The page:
Rwanda to patent traditional medicines and indigenous remedies

Move aimed at harnessing support for the growth of indigenous technologies through protection and research.

A variety of organic and food supplements on display at Amazon Nutrition and  Complimentary Therapy. PHOTO | CYRIL NDEGEYA 

BY Moses K Gahigi, RT Special Correspondent

IN SUMMARY

  • The move, intended to protect and grow local inventors, artists and researchers, will be driven by a joint initiative between the government and the World Intellectual Property Organisation (WIPO). It is aimed at harnessing support for the growth of indigenous technologies through protection and research.
  • The efforts to protect these local inventors will enable them to establish their footprint in the global market place and maintain a competitive advantage, officials say.

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Rwandan traditional medicine and other indigenous healing technologies, which have been at the forefront of fighting infections and diseases for centuries, will now be patented and preserved.

The move, intended to protect and grow local inventors, artists and researchers, will be driven by a joint initiative between the government and the World Intellectual Property Organisation (WIPO). It is aimed at harnessing support for the growth of indigenous technologies through protection and research.

Despite centuries of healing people from a wide range of illnesses, even where some Western medicines have failed, traditional medicines have had little recognition and have often been subjected to stereotyped ridicule as archaic.

Although the law on intellectual property has been in place since 2009, few players in the arts and technology industries knew about it or what it entails, and the absence of a targeted project to drive innovation, protection of arts, science and technology inventions has left the industry stunted.

Sam Habimana runs a complementary medicine centre, called Amazon Nutrition and Complementary Therapy, which offers preventive and relief remedies in form of reflex stimulation (reflexology) and herbal medicine for a wide range of ailments.

His clients often give him glowing appreciation about how the treatment package has incredibly healed them, and within an unexpected time. His clientele has been growing since one satisfied customer tells another about the centre.

Not protected

However, Mr Habimana is worried that his company’s inventions are not protected through patents, which makes it easy for someone else to replicate it without him gaining from it.

“We have invented a number of herbal remedies, which are working for people,” said Mr Habimana. “Our worry has been somebody else stealing our ideas.

“The fact that the government is coming out to protect us is the best news I’ve heard this month.”

Inventions under their belt include an Aloe Vera gel, which is a skin remedy, and another Aloe Vera product that helps in digestive disorders and other parasitic infections such as amoeba and constipation.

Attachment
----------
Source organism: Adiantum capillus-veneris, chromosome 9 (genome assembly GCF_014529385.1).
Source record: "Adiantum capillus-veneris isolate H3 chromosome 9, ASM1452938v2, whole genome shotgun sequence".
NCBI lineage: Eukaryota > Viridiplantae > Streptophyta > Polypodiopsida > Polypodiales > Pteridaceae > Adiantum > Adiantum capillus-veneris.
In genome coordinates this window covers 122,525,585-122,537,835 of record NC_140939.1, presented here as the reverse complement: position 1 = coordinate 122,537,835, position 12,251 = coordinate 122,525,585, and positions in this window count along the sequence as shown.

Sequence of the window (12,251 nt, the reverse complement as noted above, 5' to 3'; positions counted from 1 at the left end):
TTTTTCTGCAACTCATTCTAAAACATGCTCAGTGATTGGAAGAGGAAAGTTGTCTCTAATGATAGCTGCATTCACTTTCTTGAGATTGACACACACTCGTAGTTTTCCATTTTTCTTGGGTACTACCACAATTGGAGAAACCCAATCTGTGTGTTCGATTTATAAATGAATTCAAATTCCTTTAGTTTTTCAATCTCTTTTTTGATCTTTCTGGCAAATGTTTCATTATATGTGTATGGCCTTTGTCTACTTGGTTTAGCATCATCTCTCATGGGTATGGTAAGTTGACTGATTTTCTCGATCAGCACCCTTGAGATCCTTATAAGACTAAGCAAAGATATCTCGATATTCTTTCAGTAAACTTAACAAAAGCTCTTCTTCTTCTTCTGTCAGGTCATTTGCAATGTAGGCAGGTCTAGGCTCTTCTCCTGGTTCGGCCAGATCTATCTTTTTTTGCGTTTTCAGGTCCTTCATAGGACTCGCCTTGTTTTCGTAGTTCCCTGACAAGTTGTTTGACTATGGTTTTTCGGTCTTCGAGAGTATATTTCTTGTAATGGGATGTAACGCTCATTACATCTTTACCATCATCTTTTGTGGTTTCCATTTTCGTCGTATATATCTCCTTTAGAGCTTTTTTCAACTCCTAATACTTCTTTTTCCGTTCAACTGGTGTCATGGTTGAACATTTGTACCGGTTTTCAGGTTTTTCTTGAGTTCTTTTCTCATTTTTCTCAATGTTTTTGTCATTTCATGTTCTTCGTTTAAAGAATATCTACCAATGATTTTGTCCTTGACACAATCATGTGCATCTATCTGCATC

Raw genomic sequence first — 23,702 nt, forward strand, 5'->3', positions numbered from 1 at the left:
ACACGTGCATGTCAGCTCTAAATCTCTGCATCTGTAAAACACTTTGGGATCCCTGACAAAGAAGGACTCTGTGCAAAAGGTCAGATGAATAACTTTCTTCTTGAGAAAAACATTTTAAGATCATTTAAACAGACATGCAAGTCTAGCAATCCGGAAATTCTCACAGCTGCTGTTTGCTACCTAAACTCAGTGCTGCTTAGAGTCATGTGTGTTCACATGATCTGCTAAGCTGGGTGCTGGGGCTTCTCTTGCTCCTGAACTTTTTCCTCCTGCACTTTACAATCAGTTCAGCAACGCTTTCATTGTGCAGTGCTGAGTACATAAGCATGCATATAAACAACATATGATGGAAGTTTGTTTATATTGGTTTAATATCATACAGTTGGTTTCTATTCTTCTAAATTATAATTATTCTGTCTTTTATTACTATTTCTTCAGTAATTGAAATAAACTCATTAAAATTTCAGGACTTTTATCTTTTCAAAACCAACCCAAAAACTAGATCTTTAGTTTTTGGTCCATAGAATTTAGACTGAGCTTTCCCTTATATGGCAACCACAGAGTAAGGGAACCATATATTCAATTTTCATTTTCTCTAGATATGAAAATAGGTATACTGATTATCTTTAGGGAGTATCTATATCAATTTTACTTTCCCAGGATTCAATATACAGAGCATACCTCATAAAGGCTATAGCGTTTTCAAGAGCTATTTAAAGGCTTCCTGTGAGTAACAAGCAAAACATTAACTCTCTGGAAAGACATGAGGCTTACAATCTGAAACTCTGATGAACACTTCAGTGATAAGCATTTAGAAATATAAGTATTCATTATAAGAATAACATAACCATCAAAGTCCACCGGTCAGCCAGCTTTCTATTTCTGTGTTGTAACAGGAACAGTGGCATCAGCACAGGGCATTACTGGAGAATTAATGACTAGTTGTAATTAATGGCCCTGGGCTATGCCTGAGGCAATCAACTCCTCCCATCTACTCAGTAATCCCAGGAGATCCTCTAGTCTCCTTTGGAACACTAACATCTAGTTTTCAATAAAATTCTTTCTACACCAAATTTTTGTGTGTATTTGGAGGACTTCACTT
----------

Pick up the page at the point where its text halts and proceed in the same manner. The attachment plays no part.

“We also have a product, which is a eucalyptus concentrate; it has helped many people with respiratory problems, persistent cough, headaches, and it restores appetite...,” said Mr Habimana.

“It’s super effective, and I am happy that we shall now be able to patent it to be truly ours.”

Although some of these indigenous technologies have gained some traction in recent years, they have received little support in terms of research from the national or local governments, which has affected their growth and innovation.

The efforts to protect these local inventors will enable them to establish their footprint in the global market place and maintain a competitive advantage, officials say.

“We have generational healers; these need to be sensitised and supported,” said Dr Marie Christine Gasingirwa, the director-general of science, research and innovation at the Ministry of Education.

She added: “There is a lot of ground for research, we have a lot of plants with medicinal properties, it’s timely that these medicinal inventions are patented.”

Dr Gasingirwa said local inventors need to really be harnessed and supported, noting that that is why the government will soon launch the biodiversity centre of excellence, which will benefit the pharmaceutical industry.

“A lot of knowledge gets lost, there is need to bridge the old with the new, protecting and nurturing our science and technology will definitely pay off,” she said.

According to the intellectual property law, the patent owner shall be entitled to undertake court proceedings against any person who infringes the patent by importing, offering for sale, selling and using the product without his agreement.

And where more than one person own the same patent, each of those persons may undertake separate proceedings for infringement of the patent against any person using the patented invention without the agreement of all the owners.

The law has a mission to contribute to the promotion of technological innovation, transfer and dissemination of technology, to the mutual advantage of producers and users of technological knowledge, in a manner conducive to social and economic welfare of population.

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